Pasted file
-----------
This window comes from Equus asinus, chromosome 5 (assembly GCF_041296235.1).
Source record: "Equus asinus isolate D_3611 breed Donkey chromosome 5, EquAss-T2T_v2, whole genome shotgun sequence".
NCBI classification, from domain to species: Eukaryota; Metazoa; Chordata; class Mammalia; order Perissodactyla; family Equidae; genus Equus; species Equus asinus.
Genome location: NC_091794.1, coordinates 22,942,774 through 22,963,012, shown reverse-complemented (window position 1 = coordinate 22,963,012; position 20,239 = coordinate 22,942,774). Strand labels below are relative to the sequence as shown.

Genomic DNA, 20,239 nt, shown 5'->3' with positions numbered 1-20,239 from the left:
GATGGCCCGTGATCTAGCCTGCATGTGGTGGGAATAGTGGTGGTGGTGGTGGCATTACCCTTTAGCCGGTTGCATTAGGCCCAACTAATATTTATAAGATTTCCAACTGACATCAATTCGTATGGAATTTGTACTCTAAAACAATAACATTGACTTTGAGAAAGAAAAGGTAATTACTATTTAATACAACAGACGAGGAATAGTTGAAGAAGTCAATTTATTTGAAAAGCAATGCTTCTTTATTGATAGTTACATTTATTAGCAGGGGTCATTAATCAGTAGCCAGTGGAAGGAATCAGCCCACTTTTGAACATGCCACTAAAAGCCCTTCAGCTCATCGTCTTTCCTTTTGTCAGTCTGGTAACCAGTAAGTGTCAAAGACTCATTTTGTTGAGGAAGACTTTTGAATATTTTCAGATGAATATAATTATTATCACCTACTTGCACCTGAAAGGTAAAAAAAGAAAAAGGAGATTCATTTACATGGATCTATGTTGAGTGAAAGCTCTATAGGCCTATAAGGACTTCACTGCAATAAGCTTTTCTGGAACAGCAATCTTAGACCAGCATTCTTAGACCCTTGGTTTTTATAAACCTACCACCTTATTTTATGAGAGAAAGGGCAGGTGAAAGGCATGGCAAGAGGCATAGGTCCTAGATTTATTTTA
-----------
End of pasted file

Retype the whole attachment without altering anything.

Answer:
This window comes from Equus asinus, chromosome 5 (assembly GCF_041296235.1).
Source record: "Equus asinus isolate D_3611 breed Donkey chromosome 5, EquAss-T2T_v2, whole genome shotgun sequence".
NCBI classification, from domain to species: Eukaryota; Metazoa; Chordata; class Mammalia; order Perissodactyla; family Equidae; genus Equus; species Equus asinus.
Genome location: NC_091794.1, coordinates 22,942,774 through 22,963,012, shown reverse-complemented (window position 1 = coordinate 22,963,012; position 20,239 = coordinate 22,942,774). Strand labels below are relative to the sequence as shown.

Genomic DNA, 20,239 nt, shown 5'->3' with positions numbered 1-20,239 from the left:
GATGGCCCGTGATCTAGCCTGCATGTGGTGGGAATAGTGGTGGTGGTGGTGGCATTACCCTTTAGCCGGTTGCATTAGGCCCAACTAATATTTATAAGATTTCCAACTGACATCAATTCGTATGGAATTTGTACTCTAAAACAATAACATTGACTTTGAGAAAGAAAAGGTAATTACTATTTAATACAACAGACGAGGAATAGTTGAAGAAGTCAATTTATTTGAAAAGCAATGCTTCTTTATTGATAGTTACATTTATTAGCAGGGGTCATTAATCAGTAGCCAGTGGAAGGAATCAGCCCACTTTTGAACATGCCACTAAAAGCCCTTCAGCTCATCGTCTTTCCTTTTGTCAGTCTGGTAACCAGTAAGTGTCAAAGACTCATTTTGTTGAGGAAGACTTTTGAATATTTTCAGATGAATATAATTATTATCACCTACTTGCACCTGAAAGGTAAAAAAAGAAAAAGGAGATTCATTTACATGGATCTATGTTGAGTGAAAGCTCTATAGGCCTATAAGGACTTCACTGCAATAAGCTTTTCTGGAACAGCAATCTTAGACCAGCATTCTTAGACCCTTGGTTTTTATAAACCTACCACCTTATTTTATGAGAGAAAGGGCAGGTGAAAGGCATGGCAAGAGGCATAGGTCCTAGATTTATTTTA